Iran's president called Sunday on Western powers to leave the security of the Persian Gulf to regional nations led by Tehran, criticizing a new U.S.-led coalition patrolling the region's waterways as nationwide parades showcased the Islamic Republic's military arsenal.
Hassan Rouhani separately promised to unveil a regional peace plan at this week's upcoming high-level meetings at the United Nations, which comes amid heightened Mideast tensions following a series of attacks, including a missile-and-drone assault on Saudi Arabia's oil industry.
The U.S. alleges Iran carried out the Sept. 14 attack on the world's largest oil processor in the kingdom and an oil field, which caused oil prices to spike by the biggest percentage since the 1991 Gulf War. While Yemen's Iranian-allied Houthi rebels claimed the assault, Saudi Arabia says it was "unquestionably sponsored by Iran."
For its part, Iran denies being responsible and has warned any retaliatory attack targeting it will result in an "all-out war." That's as it has begun enriching uranium beyond the terms of its 2015 nuclear deal with world powers, which the U.S. unilaterally withdrew from over a year earlier.
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Rouhani spoke from a riser at the parade in Tehran, with uniformed officers from the country's military and its paramilitary Revolutionary Guard beside him. The cleric later watched as marching soldiers carrying submachine guns and portable missile launchers drove past as part of "Holy Defense Week," which marks the start of the Iran-Iraq war in 1980.
Rouhani said Iran was willing to "extend the hand of friendship and brotherhood" to Persian Gulf nations and was "even ready to forgive their past mistakes."
"Those who want to link the region's incidents to the Islamic Republic of Iran are lying like their past lies that have been revealed," the president said. "If they are truthful and really seek security in the region, they must not send weapons, fighter jets, bombs and dangerous arms to the region."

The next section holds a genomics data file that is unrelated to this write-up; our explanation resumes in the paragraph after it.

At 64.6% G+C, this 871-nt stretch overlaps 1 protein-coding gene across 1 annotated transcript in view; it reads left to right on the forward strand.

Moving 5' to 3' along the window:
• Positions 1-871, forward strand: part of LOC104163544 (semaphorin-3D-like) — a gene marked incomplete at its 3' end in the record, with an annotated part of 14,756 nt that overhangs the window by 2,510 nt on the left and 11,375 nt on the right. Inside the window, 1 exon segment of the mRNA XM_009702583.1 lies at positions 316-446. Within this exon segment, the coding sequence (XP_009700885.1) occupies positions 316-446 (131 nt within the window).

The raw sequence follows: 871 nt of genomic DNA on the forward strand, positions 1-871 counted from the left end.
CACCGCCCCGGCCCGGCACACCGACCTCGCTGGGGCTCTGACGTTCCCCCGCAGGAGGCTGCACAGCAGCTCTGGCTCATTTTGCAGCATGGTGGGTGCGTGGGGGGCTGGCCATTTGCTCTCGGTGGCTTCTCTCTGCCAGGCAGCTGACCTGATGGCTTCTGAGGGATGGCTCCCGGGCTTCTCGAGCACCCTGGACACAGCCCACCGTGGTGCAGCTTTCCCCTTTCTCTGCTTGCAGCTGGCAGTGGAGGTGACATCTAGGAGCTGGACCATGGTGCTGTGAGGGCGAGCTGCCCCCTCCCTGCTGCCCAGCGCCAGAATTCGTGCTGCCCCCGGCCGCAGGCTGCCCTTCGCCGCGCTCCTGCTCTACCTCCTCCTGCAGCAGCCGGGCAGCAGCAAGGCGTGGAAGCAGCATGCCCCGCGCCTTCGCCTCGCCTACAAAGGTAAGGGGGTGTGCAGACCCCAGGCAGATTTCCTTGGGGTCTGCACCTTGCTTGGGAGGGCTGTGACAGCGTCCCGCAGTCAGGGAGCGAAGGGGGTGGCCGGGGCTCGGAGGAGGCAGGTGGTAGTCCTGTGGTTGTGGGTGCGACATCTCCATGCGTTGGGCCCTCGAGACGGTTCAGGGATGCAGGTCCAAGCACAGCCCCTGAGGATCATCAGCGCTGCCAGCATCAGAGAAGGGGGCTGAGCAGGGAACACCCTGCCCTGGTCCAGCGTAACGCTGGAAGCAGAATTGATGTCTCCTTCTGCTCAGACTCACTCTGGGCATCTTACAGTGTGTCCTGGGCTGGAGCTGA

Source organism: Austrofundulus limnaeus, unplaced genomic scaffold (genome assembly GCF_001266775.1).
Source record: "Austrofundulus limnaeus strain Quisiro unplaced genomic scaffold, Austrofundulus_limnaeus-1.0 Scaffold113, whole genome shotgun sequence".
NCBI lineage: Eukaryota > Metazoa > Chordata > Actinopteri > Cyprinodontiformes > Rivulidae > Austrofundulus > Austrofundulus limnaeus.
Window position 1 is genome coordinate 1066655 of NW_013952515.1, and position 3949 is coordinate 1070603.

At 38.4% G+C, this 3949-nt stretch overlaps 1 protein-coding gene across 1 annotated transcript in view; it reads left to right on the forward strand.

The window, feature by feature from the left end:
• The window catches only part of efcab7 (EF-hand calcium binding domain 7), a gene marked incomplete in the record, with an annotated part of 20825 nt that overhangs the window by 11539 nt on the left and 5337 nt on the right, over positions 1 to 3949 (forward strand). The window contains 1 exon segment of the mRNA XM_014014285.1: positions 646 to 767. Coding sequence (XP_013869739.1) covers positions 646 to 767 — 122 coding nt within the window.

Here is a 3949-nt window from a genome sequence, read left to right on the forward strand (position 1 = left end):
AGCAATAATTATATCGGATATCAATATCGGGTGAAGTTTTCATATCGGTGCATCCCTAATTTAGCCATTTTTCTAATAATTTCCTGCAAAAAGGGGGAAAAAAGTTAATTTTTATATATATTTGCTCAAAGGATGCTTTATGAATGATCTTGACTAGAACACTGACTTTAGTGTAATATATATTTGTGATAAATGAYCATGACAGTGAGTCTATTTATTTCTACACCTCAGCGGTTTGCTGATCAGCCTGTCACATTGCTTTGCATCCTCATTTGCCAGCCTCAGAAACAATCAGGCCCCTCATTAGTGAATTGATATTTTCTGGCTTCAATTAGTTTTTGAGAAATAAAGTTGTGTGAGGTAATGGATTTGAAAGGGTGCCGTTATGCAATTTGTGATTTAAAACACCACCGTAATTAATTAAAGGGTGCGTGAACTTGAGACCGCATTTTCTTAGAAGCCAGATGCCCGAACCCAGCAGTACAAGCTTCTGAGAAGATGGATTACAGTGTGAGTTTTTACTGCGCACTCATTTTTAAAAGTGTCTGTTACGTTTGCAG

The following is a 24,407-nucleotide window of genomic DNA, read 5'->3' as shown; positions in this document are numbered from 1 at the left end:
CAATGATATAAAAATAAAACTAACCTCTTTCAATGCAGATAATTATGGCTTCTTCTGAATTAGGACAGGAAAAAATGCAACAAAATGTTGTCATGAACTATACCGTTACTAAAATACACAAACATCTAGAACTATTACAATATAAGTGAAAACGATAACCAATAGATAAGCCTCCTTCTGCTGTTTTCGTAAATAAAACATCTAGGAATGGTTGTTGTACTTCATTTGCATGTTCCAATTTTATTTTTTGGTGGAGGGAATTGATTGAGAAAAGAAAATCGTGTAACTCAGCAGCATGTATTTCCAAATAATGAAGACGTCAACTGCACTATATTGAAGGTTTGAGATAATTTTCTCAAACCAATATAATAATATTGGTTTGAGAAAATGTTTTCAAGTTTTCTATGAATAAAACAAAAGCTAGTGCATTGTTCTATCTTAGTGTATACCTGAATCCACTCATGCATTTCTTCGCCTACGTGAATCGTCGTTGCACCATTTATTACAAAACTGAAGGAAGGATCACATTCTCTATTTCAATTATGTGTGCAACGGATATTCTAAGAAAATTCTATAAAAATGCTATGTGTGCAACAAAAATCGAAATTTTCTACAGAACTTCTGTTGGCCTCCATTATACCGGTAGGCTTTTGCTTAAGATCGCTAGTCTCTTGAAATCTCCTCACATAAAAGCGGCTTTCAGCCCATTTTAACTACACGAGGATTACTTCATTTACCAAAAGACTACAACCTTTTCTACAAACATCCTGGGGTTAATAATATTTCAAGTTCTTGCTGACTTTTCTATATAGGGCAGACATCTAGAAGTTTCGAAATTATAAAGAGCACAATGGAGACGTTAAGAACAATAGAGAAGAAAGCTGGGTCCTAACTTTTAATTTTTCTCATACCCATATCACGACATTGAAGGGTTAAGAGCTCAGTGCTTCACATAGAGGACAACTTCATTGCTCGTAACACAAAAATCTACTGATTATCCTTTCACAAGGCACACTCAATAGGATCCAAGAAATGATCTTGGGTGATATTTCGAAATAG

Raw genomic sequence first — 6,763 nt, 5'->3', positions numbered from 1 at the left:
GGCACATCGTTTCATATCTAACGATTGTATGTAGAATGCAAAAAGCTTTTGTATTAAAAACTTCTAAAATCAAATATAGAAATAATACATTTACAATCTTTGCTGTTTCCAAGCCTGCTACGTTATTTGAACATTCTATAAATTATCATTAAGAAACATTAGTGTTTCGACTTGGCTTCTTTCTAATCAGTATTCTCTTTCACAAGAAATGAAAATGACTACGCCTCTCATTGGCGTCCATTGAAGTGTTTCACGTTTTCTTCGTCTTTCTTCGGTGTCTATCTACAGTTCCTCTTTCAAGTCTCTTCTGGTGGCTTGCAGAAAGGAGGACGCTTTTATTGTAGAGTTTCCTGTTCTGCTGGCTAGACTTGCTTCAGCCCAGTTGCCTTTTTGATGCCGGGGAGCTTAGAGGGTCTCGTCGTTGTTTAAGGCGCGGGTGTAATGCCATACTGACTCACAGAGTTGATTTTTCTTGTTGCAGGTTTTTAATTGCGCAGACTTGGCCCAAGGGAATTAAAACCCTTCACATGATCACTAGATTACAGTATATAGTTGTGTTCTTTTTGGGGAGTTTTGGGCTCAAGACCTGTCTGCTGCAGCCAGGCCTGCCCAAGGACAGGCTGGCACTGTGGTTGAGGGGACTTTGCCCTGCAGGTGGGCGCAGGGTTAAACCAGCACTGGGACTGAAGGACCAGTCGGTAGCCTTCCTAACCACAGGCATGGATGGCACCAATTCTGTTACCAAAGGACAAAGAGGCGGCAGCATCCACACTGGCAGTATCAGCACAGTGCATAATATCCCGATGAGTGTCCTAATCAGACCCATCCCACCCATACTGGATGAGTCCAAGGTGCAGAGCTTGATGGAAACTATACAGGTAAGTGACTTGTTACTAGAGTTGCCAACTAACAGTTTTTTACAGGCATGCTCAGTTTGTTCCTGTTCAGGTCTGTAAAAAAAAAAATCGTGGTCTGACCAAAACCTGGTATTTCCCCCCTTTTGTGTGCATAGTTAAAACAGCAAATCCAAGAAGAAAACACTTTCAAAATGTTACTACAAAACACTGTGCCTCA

Rouhani added that the U.S. and Western nations should "distance" themselves from the region.
"Your presence has always been a calamity for this region and the farther you go from our region and our nations, the more security would come for our region," he said.
He said Iran's plan would focus on providing security in the Persian Gulf, the Strait of Hormuz and the Gulf of Oman "with help from regional countries." Iran has boosted its naval cooperation with China, India, Oman, Pakistan, and Russia in recent years.
The U.S. maintains defense agreements across the Persian Gulf with allied Arab nations and has tens of thousands of troops stationed in the region. Since 1980, it has viewed the region as crucial to its national security, given its energy exports. A fifth of all oil traded passes through the Strait of Hormuz, the narrow mouth of the Persian Gulf. The U.S. plans to send additional troops to the region over the tensions.
The parades and maneuvers Sunday appeared aimed at projecting Iranian strength with naval vessels, submarines and armed speedboats swarmed across the Persian Gulf and troops showed off land-to-sea missiles capable of targeting the U.S. Navy. Commandos fast-roped down onto the deck of a ship, resembling Iran's July seizure of a British-flagged oil tanker.
Iranian ship seizures, as well as oil tanker explosions that the U.S. blames on Iran, saw America create a new coalition to protect Mideast waters. So far, Australia, Bahrain, Saudi Arabia, the United Kingdom and the United Arab Emirates have agreed to join it.
Iranian parliament speaker Ali Larijani called the U.S-led coalition a "a new means for plundering the region," according to Iran's semi-official Tasnim news agency.
"We regard the emergence of such coalitions as the start of a new game to make the region insecure," Larijani said, according to Tasnim.
Iran separately displayed its Khordad-3 surface-to-air missile that downed a U.S. military surveillance drone in the Strait of Hormuz in June.
Sunday also marked the one-year anniversary of an attack on a military parade in Ahvaz that killed 25 people. Both separatists and the Islamic State group claimed responsibility for the assault, while Iran blamed Saudi Arabia and the UAE for allegedly supporting the attackers. Both nations denied the claim, though a propaganda video published by a semi-official news agency in Iran close to the Guard later circulated threatening them with missile attacks.
Associated Press writer Jon Gambrell contributed to this report.